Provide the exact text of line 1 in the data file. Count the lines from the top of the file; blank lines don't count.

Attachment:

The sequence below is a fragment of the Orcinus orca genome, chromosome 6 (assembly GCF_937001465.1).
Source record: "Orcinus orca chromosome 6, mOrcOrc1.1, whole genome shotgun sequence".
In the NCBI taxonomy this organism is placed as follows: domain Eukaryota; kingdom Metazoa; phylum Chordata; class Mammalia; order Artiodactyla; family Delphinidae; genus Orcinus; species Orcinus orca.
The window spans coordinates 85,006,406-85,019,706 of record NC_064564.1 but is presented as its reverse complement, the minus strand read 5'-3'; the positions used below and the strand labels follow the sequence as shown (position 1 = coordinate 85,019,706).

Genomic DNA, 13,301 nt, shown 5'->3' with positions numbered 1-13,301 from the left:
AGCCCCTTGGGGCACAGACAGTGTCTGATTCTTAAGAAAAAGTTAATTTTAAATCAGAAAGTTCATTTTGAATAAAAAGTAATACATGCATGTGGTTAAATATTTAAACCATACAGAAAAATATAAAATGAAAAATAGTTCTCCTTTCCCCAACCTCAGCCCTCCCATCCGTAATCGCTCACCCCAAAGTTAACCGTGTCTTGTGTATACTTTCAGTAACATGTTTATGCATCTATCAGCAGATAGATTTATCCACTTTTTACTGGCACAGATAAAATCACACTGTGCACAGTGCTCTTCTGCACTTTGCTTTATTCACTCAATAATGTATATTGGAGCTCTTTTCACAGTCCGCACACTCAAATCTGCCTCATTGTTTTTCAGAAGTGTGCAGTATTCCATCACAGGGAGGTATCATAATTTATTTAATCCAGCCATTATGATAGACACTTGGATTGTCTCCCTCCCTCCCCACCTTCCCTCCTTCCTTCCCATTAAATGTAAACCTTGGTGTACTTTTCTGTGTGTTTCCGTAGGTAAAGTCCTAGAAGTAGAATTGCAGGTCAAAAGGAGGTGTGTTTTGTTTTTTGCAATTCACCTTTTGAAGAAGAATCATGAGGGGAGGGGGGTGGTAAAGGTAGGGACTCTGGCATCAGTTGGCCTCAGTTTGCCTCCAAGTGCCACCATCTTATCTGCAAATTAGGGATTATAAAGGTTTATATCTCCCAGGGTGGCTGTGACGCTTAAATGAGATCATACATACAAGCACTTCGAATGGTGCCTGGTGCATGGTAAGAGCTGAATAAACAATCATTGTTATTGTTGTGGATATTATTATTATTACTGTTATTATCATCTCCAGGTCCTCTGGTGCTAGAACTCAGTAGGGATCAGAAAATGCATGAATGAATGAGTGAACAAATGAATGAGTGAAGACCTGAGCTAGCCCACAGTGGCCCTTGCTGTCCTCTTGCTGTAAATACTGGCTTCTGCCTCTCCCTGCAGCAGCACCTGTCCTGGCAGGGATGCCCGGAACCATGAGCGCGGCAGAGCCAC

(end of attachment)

The sequence below is a fragment of the Orcinus orca genome, chromosome 6 (assembly GCF_937001465.1).